1996 F. Scott Fitzgerald
- Commemorated F. Scott Fitzgerald's 100th birth anniversary.
- The 13th stamp in the Literary Arts Series.
Category of Stamp: Commemorative
Set: Literary Arts Series (13th stamp in the series)
Value: 23¢, Additional Ounce Rate
First Day of Issue: September 27, 1996
First Day City: St. Paul, Minnesota
Quantity Issued: 300,000,000
Printed by: Bureau of Engraving and Printing
Printing Method/Format: Gravure printing, Panes of 50 (5 across, 10 down)
Tagging: Phosphored paper
Reason the stamp was issued: This stamp was issued in celebration of the 100th anniversary of the birth of the great American novelist, F. Scott Fitzgerald.
About the stamp design: The stamp pictures an oil painting of Fitzgerald by the same artist who creaated the 1995 Tennessee Williams stamp (Michael Deas). The portrait was based on a 1920 photograph of 24-year-old Fitzgerald sitting at his desk. The background of the painting includes an image of the Long Island seashore. There's a boat floating offshore and a green light casting a reflection on the water. The green light represents the light at the end of Daisy Buchanan's dock in Fitzgerald's iconic novel, The Great Gatsby. The green light in the novel has come to be synonymous with Fitzgerald. According to the Postal Service, Deas painted the scene more than three times before he was satisfied.
About the printing process: The previous Literary Arts stamp (picturing Tennessee Williams) was offset-printed by Ashton Potter (USA) Ltd. However, the F. Scott Fitzgerald stamp was printed on the BEP's old Andreotti gravure press. The resulting Fitzgerald stamp design is therefore not quite as clear and crisp as the original painting. The typography is also not quite as striking.
First Day City: This stamp was dedicated in St. Paul, Minnesota – Fitzgerald's hometown – as part of a week-long celebration of his birth. Deputy Postmaster General Michael S. Coughlin led the First Day ceremony. Eleanor Lanahan (Fitzgerald's granddaughter) spoke at the ceremony along with several others.
Early Usage: While the stamp wasn't officially issued until September 27th, there is a known usage on a cover postmarked to Cody, Wyoming on September 18th – nine days before.
Confusion at the post office: The Fitzgerald stamp's 23¢ denomination led to some mix-ups at the post office since the first-class rate at the time was 32¢. Some people thought the 23¢ was a misprint, while others simply misread what was typed on the stamp. An unknown number of Fitzgerald stamps were mistakenly sold for 32¢ and some were even used for the first-class rate instead of their intended purpose to cover an additional ounce.
What could've been: F. Scott Fitzgerald was on the short list for the Literary Arts Series since 1986. In fact, Bradbury Thompson (a well-known stamp designer and typographer) drafted a vertical stamp picturing Fitzgerald in profile. If the stamp was issued then, it would've been in the same style as engraved stamps honoring Herman Melville, T.S. Eliot, and William Faulkner. In the end, the idea was dropped until 10 years later.
The Literary Arts Series: The Literary Arts Series began in 1979 with a John Steinbeck stamp. The F. Scott Fitzgerald stamp was the 13th in the series. (Click here to get every stamp in the series issued from 1979 to 2021.)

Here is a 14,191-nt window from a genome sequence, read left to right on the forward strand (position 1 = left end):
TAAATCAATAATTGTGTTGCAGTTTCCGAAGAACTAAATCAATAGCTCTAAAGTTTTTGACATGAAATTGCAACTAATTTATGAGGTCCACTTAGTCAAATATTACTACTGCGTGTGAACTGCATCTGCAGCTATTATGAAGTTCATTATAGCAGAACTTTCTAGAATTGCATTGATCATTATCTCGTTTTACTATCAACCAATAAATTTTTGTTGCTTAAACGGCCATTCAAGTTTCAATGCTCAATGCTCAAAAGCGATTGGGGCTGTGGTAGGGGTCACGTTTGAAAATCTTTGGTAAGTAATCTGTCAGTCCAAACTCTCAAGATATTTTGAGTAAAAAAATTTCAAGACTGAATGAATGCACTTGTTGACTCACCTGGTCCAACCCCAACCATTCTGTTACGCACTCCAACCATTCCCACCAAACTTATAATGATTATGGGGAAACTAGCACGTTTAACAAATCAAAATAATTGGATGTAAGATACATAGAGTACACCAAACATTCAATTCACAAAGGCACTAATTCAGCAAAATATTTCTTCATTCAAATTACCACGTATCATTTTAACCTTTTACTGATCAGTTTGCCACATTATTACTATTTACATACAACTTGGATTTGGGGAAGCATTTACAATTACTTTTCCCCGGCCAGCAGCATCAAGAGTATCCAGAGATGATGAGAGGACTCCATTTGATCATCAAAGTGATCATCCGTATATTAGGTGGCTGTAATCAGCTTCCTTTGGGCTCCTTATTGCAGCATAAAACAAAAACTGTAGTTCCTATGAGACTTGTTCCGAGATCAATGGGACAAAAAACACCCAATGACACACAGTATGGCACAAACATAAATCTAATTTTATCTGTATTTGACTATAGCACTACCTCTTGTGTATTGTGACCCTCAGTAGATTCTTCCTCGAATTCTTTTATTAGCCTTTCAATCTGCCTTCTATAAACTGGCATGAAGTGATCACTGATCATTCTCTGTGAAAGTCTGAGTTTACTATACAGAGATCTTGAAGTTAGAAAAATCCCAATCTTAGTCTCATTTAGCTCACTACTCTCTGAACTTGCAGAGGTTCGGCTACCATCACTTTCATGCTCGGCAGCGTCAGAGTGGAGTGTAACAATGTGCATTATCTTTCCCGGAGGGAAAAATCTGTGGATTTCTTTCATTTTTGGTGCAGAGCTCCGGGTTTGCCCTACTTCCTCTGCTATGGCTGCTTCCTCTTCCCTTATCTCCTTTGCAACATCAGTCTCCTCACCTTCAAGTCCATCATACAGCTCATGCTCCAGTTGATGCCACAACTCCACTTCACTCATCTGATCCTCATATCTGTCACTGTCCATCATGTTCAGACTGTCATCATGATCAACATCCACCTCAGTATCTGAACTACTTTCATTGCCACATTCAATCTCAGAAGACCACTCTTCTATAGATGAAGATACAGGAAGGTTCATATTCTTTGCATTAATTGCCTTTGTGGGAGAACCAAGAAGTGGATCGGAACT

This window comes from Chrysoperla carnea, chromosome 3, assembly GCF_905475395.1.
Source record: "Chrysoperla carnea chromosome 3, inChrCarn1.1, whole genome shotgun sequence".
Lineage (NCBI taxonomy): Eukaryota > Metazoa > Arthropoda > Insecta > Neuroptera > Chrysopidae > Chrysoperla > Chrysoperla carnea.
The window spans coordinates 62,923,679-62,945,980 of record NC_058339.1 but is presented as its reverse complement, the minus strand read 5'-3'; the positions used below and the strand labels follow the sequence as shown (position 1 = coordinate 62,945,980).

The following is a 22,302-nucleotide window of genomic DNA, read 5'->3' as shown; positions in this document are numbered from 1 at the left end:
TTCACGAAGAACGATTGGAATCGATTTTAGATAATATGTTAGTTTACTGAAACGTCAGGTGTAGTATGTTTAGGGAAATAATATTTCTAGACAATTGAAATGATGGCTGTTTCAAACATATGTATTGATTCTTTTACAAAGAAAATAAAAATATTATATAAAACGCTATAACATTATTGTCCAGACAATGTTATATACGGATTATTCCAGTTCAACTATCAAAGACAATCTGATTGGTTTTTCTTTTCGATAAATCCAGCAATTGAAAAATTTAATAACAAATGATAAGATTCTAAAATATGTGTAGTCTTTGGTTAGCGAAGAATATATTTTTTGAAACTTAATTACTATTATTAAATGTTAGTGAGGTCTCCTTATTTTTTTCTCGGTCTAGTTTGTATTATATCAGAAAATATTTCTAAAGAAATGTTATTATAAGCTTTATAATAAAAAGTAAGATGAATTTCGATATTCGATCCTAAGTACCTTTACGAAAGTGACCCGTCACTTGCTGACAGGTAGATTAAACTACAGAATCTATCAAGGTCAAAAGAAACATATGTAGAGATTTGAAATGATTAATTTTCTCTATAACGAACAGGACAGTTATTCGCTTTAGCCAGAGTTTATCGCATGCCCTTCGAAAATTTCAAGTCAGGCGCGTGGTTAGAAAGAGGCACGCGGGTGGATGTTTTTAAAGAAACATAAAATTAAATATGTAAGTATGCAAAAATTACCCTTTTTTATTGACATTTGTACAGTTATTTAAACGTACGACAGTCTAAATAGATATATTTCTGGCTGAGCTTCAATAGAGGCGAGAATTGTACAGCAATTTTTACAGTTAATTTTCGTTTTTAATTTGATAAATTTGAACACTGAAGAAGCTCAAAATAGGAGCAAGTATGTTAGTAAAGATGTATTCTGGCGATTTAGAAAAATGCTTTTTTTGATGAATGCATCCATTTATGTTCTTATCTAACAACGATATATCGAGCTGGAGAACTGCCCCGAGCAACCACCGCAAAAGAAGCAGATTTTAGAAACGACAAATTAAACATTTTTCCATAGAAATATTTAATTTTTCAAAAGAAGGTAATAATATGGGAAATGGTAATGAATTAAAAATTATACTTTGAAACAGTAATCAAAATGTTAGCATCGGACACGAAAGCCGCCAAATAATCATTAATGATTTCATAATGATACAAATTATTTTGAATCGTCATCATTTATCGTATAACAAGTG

History the stamp represents: Francis Scott Key Fitzgerald was born on September 24, 1896, in St. Paul, Minnesota. He was named after his second cousin three times removed on his father's side, Francis Scott Key, author of "The Star-Spangled Banner."
Fitzgerald showed high intelligence and an interest in literature from an early age. His first work was a detective story published in the school newspaper. While attending Princeton University, he wrote for a theater group as well as the school magazine. He also submitted his first book to a publisher during this time, but was ultimately rejected.
Though he was bright, Fitzgerald's writing distracted him from his studies, leading him to be placed on probation. He left Princeton and joined the Army in 1917.
Fearing he might die in The Great War, Fitzgerald hastily wrote The Romantic Egoist just weeks before reporting for duty. Though Scribner's turned it down, they asked him to send more work.
Fitzgerald was commissioned as a second lieutenant in the infantry and was assigned to Camp Sheridan, Alabama. It was there he met his future wife, Zelda. In the end, Fitzgerald was never deployed to Europe. When the war ended, he moved to New York City to pursue a career in advertising. He also wrote several short stories during this time as well as revised The Romantic Egoist, retitling it This Side of Paradise. Scribners finally accepted his book and published it in 1920 to instant success.
Fitzgerald's literary success proved to Zelda that he could support her and she agreed to marry him. The couple lived an opulent lifestyle that provided plenty of inspiration for Fitzgerald's writing. They spent much of their time in Paris and other parts of Europe, befriending American expatriates like Ernest Hemingway.
In between writing short stories, Fitzgerald also worked on his novels. His second, The Beautiful and the Damned, was published in 1922, with The Great Gatsby following shortly after in 1925. While Gatsby wasn't as popular at its time of release as it would be in later years, today it's considered by many to be Fitzgerald's masterpiece.
In the coming years, Fitzgerald moved to Hollywood and worked with MGM studios on an unused draft of Gone with the Wind and revisions of Madam Curie. During his Hollywood tenure he also wrote his fifth and final novel The Last Tycoon, which was published posthumously.
Upon his death on December 21, 1940, Fitzgerald had written five novels and 160 short stories.